NJ is making medical marijuana registration free — for the shrinking group that wants it

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By Dan Sears

New Jersey is making it free to sign up for its medical marijuana program, following a drop in enrollment.

The Garden State is eliminating signup fees for people who register online for a new digital patient card. Anyone who still wants a physical medical marijuana card will have to pay just $10 every two years, down from the previous $50 fee, according to an announcement this week from the state’s Cannabis Regulatory Commission.

New Jersey follows in the footsteps of New York, which waived its $50 medical marijuana fee in 2022.

Patient advocates say reducing fees is a step in the right direction but that more can be done to make cannabis affordable for New Jerseyans who use it medicinally, as insurance generally doesn’t cover the drug.

New Jersey has added some perks for medical card holders since legalizing cannabis for recreational use in February 2021. Medical users are exempt from the state sales tax and have patient-only hours at dispensaries, some of which offer them special discounts.

But enrollment in New Jersey’s medical program has declined 12% since January 2021, just before marijuana was legalized for those over 21. There are now 88,670 people enrolled in the program, according to state data. New Jersey first legalized marijuana for medical use in 2010.

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While full legalization may seem to negate the need for medical marijuana, advocates say these programs can help generate discounts for participants and enable people to access certain types of cannabis products more consistently. The programs also encourage discussions about cannabis use between patients and doctors, according to supporters.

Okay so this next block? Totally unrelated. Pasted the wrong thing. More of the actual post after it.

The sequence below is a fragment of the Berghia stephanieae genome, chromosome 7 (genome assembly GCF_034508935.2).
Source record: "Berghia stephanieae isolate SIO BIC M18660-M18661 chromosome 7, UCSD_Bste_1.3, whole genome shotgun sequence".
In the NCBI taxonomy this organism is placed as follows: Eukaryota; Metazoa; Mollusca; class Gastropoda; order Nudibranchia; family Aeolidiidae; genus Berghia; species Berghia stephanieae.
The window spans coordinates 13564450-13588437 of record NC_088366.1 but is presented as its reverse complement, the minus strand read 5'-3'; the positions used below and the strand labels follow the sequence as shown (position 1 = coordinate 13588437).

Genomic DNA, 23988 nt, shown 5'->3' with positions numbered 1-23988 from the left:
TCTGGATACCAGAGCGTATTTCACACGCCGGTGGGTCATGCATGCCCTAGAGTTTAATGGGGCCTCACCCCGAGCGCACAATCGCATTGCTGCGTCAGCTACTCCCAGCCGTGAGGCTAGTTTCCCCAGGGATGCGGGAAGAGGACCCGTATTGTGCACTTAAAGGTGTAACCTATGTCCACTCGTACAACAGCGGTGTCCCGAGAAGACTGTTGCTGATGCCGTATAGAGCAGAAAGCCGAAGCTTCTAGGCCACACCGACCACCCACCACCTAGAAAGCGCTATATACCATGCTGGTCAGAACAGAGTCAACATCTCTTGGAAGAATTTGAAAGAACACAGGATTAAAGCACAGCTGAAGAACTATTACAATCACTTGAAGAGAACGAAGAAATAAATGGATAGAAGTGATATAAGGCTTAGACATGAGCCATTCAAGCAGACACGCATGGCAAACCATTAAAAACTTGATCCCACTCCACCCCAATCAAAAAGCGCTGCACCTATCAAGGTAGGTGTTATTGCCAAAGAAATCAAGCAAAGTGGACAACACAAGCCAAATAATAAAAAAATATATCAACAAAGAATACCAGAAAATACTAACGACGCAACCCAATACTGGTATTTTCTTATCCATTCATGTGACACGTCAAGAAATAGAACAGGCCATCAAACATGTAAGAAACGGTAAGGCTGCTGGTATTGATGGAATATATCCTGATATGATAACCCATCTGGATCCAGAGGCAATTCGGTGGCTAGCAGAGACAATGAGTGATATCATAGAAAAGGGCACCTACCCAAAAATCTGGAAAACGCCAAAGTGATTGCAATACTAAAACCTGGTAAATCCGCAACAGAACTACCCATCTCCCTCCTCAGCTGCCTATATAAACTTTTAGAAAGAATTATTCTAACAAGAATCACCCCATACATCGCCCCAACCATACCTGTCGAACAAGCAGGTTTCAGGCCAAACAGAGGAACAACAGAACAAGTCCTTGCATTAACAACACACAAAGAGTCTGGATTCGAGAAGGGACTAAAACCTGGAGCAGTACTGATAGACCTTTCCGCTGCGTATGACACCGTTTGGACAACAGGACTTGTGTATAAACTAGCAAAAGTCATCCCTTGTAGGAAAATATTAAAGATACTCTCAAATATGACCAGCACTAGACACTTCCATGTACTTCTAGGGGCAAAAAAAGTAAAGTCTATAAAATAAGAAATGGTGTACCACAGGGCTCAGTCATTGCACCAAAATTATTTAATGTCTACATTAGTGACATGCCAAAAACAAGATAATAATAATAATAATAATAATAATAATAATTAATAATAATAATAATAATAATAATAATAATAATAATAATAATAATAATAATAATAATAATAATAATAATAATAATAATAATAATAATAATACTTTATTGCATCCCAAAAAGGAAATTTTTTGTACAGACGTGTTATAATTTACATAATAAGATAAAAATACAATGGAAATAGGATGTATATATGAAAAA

Peter Rosenfeld said he got his New Jersey medical marijuana card shortly after the program launched so he could deal with spasticity, or rigid muscles, after a spinal injury. But he added that there’s little advantage to the medicinal program since recreational marijuana became legal, especially since medical and recreational customers shop at the same stores.

“It’s not really worth the hassle for a lot of people,” said Rosenfeld, who sits on the board of the nonprofit Coalition for Medical Marijuana-New Jersey. “If things continue the way they are now, the medical program, like in a lot of states, will shrink.”

Rosenfeld said state regulators should take additional steps to keep the medicinal program alive so it can make cannabis more affordable for those who use it to treat pain and other health issues. He and other advocates are currently pushing for New Jersey to follow New York in allowing medical patients to grow marijuana at home. New York allowed home cultivation for medical users in 2022 and is now working on similar regulations for everyone over 21.

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New Jersey Gov. Phil Murphy has signaled he would be open to allowing home-grow marijuana in the Garden State. A bill to do so never made it out of committee in the state’s last legislative session.

State lawmakers have also introduced legislation requiring workers’ compensation programs to cover marijuana in some circumstances and creating a program to subsidize the cost of cannabis for qualifying patients enrolled in certain public benefits.

The state’s Cannabis Regulatory Commission has worked to prioritize patients, said Ken Wolski, executive director of the Coalition for Medical Marijuana-New Jersey. He said one of the biggest remaining costs is the fee some doctors charge to get a recommendation for medical marijuana, which is a requirement to join the program.

“It can be $150, $200 for a visit,” Wolski said.

The commission has not responded to a request for comment on Friday about the elimination of fees and its efforts to preserve the medical program.

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